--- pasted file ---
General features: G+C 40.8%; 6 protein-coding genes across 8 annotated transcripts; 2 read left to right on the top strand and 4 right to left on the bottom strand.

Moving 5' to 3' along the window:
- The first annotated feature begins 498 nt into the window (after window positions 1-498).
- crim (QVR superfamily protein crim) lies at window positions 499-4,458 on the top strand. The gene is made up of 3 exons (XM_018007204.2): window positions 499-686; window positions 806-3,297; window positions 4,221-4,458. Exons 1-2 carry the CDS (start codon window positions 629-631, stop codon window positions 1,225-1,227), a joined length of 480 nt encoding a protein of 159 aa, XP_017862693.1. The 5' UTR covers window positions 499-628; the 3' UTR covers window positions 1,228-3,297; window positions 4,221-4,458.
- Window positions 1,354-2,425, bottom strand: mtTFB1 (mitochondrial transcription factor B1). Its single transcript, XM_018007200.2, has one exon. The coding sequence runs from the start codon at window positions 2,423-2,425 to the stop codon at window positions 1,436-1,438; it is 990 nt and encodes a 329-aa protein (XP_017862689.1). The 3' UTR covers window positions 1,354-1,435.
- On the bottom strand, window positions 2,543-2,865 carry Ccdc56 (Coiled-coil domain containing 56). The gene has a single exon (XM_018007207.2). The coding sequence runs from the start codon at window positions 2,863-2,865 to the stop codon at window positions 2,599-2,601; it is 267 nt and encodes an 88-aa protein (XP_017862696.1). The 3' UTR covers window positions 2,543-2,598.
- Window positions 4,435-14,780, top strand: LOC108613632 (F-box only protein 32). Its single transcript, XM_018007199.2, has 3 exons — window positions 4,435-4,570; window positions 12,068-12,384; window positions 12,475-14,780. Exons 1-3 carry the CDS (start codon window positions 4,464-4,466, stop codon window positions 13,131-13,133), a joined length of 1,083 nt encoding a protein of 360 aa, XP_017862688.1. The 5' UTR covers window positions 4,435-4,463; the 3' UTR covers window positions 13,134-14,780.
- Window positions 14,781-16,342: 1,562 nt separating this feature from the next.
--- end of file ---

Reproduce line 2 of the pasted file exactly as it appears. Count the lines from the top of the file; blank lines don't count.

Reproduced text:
Moving 5' to 3' along the window: